Here’s What Every RV Owner With A Dog Should Know: How To Teach Your Dog To “Potty” On Command

December 8, 2010 by Adam G. Katz · 9 Comments  
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When you’re setting up your RV, does your dog embarrass you by “pottying” in places he shouldn’t?

It’s funny, but it’s also embarrassing.

Without an “Elimination Command” your dog is left to guess where and when you want him to “potty”. Here’s how to teach your dog to eliminate on command:

The trick is to start associating your command word (we use: “Get Busy”) with the behavior your dog is already doing. What you’re going to need to do is: Set up a strict feeding and watering schedule. If you’re not currently traveling, then take your dog out to your backyard on leash, to the same spot and – right after a meal, walk him back and forth and keep repeating the command, “Get buys, Get busy, Get busy” until he eliminates.

Praise him lavishly, as soon as he finishes his potty break.

Your goal is to start building an association to the command. To start linking the command phrase, “Get busy” with the act of eliminating. After a couple dozen times, your dog will begin to develop a conditioned response when he hears you begin to repeat the “Get busy” command.

We’re able to take our dogs pretty much anywhere, and within a couple of minutes of giving the command, our dogs will potty– knowing exactly where WE want them to do it.

This command is simple to teach and from the dog’s perspective, it’s just an extension of housebreaking.

Here’s a short video I made that demonstrates how it’s done:

How To Teach Your Dog To “Potty” On Command

Adam G. Katz is a graduate of the University of California at Berkeley. He is the author of the internet’s best selling downloadable dog training book, “Secrets of a Professional Dog Trainer: An Insider’s Guide To The Most Jealously Guarded Dog Training Secrets In History!” as well as several dog training dvds (available at, dog training audio lectures, videos and dog training information products.  He is an admirer of Airstream travel trailers and longs to someday own a vehicle with a diesel engine in it.

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9 Responses to “Here’s What Every RV Owner With A Dog Should Know: How To Teach Your Dog To “Potty” On Command”

  1. Happy Camper on December 9th, 2010 5:58 pm

    Does it work on another command other than ‘Get Busy’? Can I use the basic term, ‘go potty’?

  2. catchesthewind on December 9th, 2010 8:43 pm

    Seems to me that you can use any word you want as long as the dog associates elimination with the command word.

  3. George on December 9th, 2010 9:54 pm

    If your dog read this article then you definitely have to use “Get busy”.

  4. Retired & travelling on December 9th, 2010 10:54 pm

    I always use “Go potty” and then give a dog treat after he’s done. GET BUSY IS NOT A GOOD PHRASE”. What happens when you tell the kids/grandkids (who still need to get their chores done) to get busy? And your dog takes a dump? Is it his fault he soiled your coach? Not if you trained him to the “get busy” phrase”. Be careful what phrase you use. Any phrase is ok as long as it cannot be confused, by your dog, to mean something else.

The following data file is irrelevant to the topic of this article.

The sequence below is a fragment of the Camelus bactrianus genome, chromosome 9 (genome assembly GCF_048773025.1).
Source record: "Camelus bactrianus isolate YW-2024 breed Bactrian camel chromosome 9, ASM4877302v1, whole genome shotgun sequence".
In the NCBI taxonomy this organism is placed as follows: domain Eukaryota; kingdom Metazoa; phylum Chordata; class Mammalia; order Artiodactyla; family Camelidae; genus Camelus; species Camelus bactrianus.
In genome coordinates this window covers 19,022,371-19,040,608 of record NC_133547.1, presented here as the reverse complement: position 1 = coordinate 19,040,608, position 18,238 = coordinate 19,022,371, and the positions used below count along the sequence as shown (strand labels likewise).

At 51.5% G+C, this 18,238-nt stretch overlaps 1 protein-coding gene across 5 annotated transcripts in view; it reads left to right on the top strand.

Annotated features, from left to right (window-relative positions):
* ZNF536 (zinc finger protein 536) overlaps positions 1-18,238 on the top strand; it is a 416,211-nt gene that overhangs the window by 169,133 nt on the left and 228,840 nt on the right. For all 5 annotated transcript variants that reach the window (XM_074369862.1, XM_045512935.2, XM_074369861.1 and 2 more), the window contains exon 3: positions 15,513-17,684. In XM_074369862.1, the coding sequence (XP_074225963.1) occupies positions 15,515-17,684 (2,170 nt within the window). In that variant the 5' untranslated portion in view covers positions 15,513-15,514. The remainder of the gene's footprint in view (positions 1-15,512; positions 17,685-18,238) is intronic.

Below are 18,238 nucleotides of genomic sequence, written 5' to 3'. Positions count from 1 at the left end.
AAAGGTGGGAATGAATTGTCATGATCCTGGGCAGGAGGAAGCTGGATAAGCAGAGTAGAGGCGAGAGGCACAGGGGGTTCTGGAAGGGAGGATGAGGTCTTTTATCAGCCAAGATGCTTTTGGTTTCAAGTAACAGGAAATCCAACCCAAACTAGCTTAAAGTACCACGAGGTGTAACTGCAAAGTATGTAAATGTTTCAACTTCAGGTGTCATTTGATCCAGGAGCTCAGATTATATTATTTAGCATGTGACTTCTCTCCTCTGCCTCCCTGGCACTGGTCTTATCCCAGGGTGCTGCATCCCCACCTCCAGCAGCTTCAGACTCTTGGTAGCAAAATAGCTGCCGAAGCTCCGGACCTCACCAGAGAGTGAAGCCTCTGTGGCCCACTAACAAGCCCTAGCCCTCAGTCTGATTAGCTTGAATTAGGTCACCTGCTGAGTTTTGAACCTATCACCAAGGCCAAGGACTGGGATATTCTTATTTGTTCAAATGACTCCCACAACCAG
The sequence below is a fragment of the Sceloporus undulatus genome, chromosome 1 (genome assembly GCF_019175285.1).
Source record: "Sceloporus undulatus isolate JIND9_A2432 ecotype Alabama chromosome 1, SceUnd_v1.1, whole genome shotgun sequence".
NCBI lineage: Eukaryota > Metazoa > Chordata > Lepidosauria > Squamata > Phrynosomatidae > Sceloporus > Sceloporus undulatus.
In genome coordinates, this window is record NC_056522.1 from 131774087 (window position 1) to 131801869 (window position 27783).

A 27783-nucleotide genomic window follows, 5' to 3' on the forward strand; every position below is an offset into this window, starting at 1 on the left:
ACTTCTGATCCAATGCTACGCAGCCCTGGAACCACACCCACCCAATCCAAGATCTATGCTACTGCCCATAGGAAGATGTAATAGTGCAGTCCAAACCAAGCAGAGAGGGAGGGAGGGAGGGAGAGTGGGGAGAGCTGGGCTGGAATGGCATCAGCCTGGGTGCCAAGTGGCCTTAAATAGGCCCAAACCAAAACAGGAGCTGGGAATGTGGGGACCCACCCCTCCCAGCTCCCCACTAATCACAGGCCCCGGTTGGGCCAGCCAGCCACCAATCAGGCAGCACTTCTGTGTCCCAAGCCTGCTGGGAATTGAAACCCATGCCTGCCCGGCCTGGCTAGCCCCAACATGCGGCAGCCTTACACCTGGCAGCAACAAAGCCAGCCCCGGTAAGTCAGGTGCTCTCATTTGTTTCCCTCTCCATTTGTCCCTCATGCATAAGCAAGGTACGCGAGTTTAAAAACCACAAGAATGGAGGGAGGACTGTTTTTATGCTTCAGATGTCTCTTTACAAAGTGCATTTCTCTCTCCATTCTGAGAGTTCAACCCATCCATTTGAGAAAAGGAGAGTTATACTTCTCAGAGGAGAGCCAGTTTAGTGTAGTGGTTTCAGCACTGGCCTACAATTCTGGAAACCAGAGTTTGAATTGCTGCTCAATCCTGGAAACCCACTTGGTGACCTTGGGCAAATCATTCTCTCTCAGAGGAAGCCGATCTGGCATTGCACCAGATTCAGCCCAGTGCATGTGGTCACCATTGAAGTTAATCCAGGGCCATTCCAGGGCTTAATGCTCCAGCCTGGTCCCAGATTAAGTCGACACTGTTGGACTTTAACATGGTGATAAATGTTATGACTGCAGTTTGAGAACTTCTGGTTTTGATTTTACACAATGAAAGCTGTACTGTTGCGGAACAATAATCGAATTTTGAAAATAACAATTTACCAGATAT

5. Jerry X Shea on December 10th, 2010 3:35 pm

    YES, you can teach your dog to “go on command.” We use the “finger snap” with
    “take a poop” and our 10 year old dog “does her thing.”
    Also, for those of you with small dogs, check out the “dog litter boxes” you can find them on the internet. When there is a thunder storm out side, cold wind or any other reason you don’t feel like “taking the dog for a walk” they can just go in the “dog box” and you stay in your robe and enjoy your coffee. We bought one right after we bought our Motorhome. If for any reason the dog has to “go” at 3am, she just jumps into the Dog Box and then goes back to bed – while we sleep through the night – such a deal.

  6. Thomas Becher on December 11th, 2010 11:07 am

    Does that work with childern too. It would be nice to go for a few miles before hearing “I got to go”

  7. Wayne Legg on December 12th, 2010 9:31 am

    I use the commands “Good spot” to identify their spot, “Go there, Go now” and they have been conditioned and responding for over 5 years. Even our newest rescue (a Whoodle) is beginning to listen and respond after just a few weeks. For their training period, small treats are great incentives for their learning. If I have the time, I let them sniff around, after all it’s a big world and there are many smells for them to enjoy!

  8. Las Vegas Dog Training on December 12th, 2010 8:01 pm

    Yes, it will work with any command word/phrase or any language. You can even use a sound, if you’d like: Such as ringing a bell. (Although I don’t know why you’d want to do that?)

    To the poster who said, “Your dog will defecate when he hears you talking to your kids,” — yeah, right. The dog is smart enough to know when you’re talking to him. LOL.

    Also… this is one command you’re going to have to say more than once.

  9. B.J. McCord on January 3rd, 2011 10:55 am

    Works every once in a while, with my wife…………….